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Club v. Antwerp


June 11, 2008



Now before the Court comes federal defendants' motions [41] for voluntary remand and stay of the litigation, and [42] for extension or stay of briefing schedule and request for expedited consideration. Intervenors Sierra Properties I, LLC, Pasco 54, LTD, Pasco Ranch, Inc., and JG Cypress Creek LLC ("Intervenors") have filed responses in support of federal defendants' motions. Upon consideration of the parties' filings, applicable law, and the facts of this case, the Court finds that the motion for voluntary remand and stay will be GRANTED. Accordingly this case will be stayed pending the Army Corps of Engineers' ("Corps") final decision on remand. The motion for extension or stay of briefing schedule will be DENIED as moot.


Intervenors are developers of Cypress Creek Town Center ("CCTC"), a regional shopping mall with supporting commercial establishments, including retail businesses, hotels, restaurants, cinemas, and multi-family residential housing. The development is located on approximately 507 acres of undeveloped land in Pasco County, Florida. (See Compl. ¶¶ 56--58.) In May 2005, Sierra Properties applied for a Clean Water Act ("CWA") permit pursuant to CWA section 404. (See Intervenors' Mem. [8-4] at 3.) On October 31, 2005, the Corps issued a public notice regarding CCTC's proposed filling of approximately 54 acres of wetlands and 10 acres of surface waters with 270,418 cubic yards of fill material. (See Compl. ¶ 82.) At that time, a public comment period began wherein extensive comments were made regarding the environmental impact of the CCTC development. (See id. ¶¶ 84--87.) Following the comment period, on May 15, 2007, the Corps issued an Environmental Assessment finding that CCTC would not cause unacceptable environmental impacts and issued the requested section 404 permit allowing development of CCTC to proceed. (See id. ¶ 88; Environmental Assessment, Ex. A to Intervenors' Mem. [8-4].)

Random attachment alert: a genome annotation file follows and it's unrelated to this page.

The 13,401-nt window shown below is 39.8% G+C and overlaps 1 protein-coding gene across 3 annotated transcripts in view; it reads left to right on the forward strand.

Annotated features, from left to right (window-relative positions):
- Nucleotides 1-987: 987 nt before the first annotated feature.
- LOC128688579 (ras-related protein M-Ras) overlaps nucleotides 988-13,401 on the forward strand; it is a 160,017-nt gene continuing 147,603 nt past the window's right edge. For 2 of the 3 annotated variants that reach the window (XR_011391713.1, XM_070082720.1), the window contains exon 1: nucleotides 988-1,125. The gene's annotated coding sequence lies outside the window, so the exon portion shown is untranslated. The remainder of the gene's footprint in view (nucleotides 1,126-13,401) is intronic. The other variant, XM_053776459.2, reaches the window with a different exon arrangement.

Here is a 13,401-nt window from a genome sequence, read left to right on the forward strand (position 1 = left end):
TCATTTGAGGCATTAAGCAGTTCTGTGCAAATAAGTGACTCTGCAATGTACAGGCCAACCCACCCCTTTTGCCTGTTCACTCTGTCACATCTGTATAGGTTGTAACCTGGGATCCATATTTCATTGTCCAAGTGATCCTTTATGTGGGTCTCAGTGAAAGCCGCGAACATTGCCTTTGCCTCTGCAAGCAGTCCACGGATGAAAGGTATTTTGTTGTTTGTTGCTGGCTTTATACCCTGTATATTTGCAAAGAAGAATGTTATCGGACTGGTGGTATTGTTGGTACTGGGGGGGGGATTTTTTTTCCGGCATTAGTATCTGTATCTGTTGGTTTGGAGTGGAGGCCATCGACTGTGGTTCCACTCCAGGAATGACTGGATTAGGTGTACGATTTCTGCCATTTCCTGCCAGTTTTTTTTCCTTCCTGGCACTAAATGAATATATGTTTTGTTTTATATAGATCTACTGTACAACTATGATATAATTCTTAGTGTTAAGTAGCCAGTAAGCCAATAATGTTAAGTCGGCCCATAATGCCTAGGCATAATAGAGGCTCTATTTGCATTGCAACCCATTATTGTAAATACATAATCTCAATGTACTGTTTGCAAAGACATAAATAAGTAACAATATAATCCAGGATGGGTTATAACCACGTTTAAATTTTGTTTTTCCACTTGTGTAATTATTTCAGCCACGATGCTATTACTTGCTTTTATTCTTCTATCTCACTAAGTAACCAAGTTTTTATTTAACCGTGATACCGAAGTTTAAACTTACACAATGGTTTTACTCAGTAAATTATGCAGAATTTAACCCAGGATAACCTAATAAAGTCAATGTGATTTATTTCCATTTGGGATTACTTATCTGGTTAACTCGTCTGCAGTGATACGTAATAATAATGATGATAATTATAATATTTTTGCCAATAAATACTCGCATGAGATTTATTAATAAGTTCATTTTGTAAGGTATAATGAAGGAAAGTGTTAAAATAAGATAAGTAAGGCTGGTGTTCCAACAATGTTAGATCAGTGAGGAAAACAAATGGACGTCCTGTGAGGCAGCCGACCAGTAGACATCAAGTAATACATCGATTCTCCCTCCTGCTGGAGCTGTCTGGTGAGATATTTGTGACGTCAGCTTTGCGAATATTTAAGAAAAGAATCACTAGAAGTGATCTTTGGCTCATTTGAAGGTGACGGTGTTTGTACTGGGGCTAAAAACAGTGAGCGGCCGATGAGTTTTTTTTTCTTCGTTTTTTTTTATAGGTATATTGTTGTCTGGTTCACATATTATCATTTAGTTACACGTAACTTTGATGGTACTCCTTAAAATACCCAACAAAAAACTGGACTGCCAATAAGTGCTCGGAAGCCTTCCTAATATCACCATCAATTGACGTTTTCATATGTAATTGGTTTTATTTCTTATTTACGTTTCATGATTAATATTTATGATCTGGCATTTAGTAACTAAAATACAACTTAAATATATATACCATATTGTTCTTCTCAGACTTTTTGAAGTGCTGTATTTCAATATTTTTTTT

On October 1, 2007, plaintiffs filed suit in this Court against federal defendants alleging improper issuance of the CWA section 404 permit and an improper concurrence letter issued by the United States Fish and Wildlife Service ("FWS") stating that CCTC would not adversely impact four endangered species, the Wood Stork, the Florida Scrub Jay, the Eastern Indigo Snake, and the Manatee. (See Compl. ¶¶ 1, 4.) Plaintiffs' complaint asks this court to find that the section 404 permit was issued in violation of the Endangered Species Act, the CWA, the National Environmental Policy Act ("NEPA"), the Administrative Procedure Act, and their accompanying regulations. (See id. ¶ 131.) Thus, plaintiffs request that the Corps' permit and the FWS concurrence letter be remanded to accurately assess impacts to threatened species and to compel compliance with CWA requirements for avoidance and minimization of impacts to wetlands and waters. (See id. ¶5.)